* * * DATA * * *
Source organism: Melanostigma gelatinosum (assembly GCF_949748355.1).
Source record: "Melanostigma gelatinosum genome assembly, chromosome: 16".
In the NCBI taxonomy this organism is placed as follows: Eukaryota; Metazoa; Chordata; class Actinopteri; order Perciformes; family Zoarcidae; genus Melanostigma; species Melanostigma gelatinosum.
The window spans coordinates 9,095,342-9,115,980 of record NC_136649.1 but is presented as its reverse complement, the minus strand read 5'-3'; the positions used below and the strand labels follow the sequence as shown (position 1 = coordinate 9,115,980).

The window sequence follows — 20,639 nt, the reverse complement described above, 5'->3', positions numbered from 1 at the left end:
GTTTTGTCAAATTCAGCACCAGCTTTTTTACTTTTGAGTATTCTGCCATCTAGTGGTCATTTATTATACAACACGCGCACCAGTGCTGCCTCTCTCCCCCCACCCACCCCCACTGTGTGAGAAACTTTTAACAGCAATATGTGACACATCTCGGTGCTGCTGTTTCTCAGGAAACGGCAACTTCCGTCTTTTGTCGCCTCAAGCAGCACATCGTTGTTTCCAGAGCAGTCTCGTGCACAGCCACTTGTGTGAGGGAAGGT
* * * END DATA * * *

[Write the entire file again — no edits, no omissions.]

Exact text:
Source organism: Melanostigma gelatinosum (assembly GCF_949748355.1).
Source record: "Melanostigma gelatinosum genome assembly, chromosome: 16".
In the NCBI taxonomy this organism is placed as follows: Eukaryota; Metazoa; Chordata; class Actinopteri; order Perciformes; family Zoarcidae; genus Melanostigma; species Melanostigma gelatinosum.
The window spans coordinates 9,095,342-9,115,980 of record NC_136649.1 but is presented as its reverse complement, the minus strand read 5'-3'; the positions used below and the strand labels follow the sequence as shown (position 1 = coordinate 9,115,980).

The window sequence follows — 20,639 nt, the reverse complement described above, 5'->3', positions numbered from 1 at the left end:
GTTTTGTCAAATTCAGCACCAGCTTTTTTACTTTTGAGTATTCTGCCATCTAGTGGTCATTTATTATACAACACGCGCACCAGTGCTGCCTCTCTCCCCCCACCCACCCCCACTGTGTGAGAAACTTTTAACAGCAATATGTGACACATCTCGGTGCTGCTGTTTCTCAGGAAACGGCAACTTCCGTCTTTTGTCGCCTCAAGCAGCACATCGTTGTTTCCAGAGCAGTCTCGTGCACAGCCACTTGTGTGAGGGAAGGT